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Bavarian Nordic initiates Phase 1 clinical trial of MVA-BN RSV vaccine

18 August 2015  •  Author: Victoria White

Bavarian Nordic has announced the initiation of a Phase 1 clinical study of its MVA-BN® RSV vaccine candidate against respiratory syncytial virus (RSV), the first study to evaluate the vaccine candidate in humans.


The study will evaluate the safety, tolerability and immunogenicity of a recombinant MVA-BN-based RSV vaccine in 63 healthy adults, ages 18-65. Subjects will be enrolled into three groups to receive different doses of MVA-BN RSV. One group will enrol subjects of 50-65 years of age who will receive a higher dose of MVA-BN RSV in order to evaluate the immune responses in an elderly population, which is a key target for the vaccine. Volunteers in each group will be randomised to receive two vaccinations of MVA-BN RSV vaccine or placebo.

There is currently no approved vaccine for RSV

Paul Chaplin, President & Chief Executive Officer of Bavarian Nordic, said, “The addition of RSV to our clinical pipeline significantly expands the commercial potential of our MVA-BN vaccine platform technology. RSV is an exciting opportunity as it represents an area of high unmet medical need with no approved vaccine available. Based on the broad protection seen in our preclinical data, we believe that MVA-BN has the potential to address this opportunity. Once data from this initial study are available, we plan to aggressively pursue the development of this promising vaccine candidate in all potential risk populations, including elderly and young children.”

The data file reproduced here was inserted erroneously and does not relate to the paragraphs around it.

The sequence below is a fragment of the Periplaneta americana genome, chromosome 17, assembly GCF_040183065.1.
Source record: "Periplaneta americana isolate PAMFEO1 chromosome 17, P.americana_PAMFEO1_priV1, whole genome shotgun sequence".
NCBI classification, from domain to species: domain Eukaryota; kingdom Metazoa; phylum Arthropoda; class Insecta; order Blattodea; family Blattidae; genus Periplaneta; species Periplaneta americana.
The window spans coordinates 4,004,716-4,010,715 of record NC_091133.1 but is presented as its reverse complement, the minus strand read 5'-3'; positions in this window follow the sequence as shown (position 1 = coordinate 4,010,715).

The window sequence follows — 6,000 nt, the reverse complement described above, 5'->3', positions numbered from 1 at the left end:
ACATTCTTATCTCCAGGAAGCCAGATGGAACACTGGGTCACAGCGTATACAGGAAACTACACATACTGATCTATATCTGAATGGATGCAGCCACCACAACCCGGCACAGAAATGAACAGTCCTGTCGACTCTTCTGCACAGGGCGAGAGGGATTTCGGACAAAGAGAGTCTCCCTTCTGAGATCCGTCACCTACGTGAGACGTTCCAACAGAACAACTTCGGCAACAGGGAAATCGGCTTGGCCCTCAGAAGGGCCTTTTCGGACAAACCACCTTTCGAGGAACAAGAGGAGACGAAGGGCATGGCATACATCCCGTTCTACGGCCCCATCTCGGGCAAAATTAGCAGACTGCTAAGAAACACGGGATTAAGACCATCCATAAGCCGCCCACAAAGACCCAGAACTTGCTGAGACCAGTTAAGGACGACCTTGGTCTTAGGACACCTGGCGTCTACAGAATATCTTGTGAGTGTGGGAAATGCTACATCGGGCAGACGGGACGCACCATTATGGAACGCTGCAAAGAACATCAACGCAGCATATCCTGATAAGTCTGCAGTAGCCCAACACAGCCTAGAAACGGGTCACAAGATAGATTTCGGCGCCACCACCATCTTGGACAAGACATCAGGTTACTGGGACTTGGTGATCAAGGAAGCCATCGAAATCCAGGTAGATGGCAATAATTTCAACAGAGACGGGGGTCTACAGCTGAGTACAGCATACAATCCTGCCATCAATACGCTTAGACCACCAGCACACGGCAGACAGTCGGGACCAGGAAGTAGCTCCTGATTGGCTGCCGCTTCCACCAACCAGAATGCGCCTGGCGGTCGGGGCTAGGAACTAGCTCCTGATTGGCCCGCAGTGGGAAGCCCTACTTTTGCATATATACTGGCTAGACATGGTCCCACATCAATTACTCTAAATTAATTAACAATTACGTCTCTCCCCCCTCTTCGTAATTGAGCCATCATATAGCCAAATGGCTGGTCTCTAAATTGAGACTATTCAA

RSV is the most common cause of lower respiratory tract infection in infants and children worldwide, resulting in a high number of hospitalisations. By 2 years of age virtually all infants have had an RSV infection. In addition, RSV causes serious disease in elderly and immune compromised individuals, and results in a comparable number of deaths in the elderly population as influenza. Currently, there is no approved RSV vaccine available for any of these populations. It is estimated that more than 64 million people are infected globally each year, thus representing a blockbuster market opportunity for a safe and effective vaccine. 

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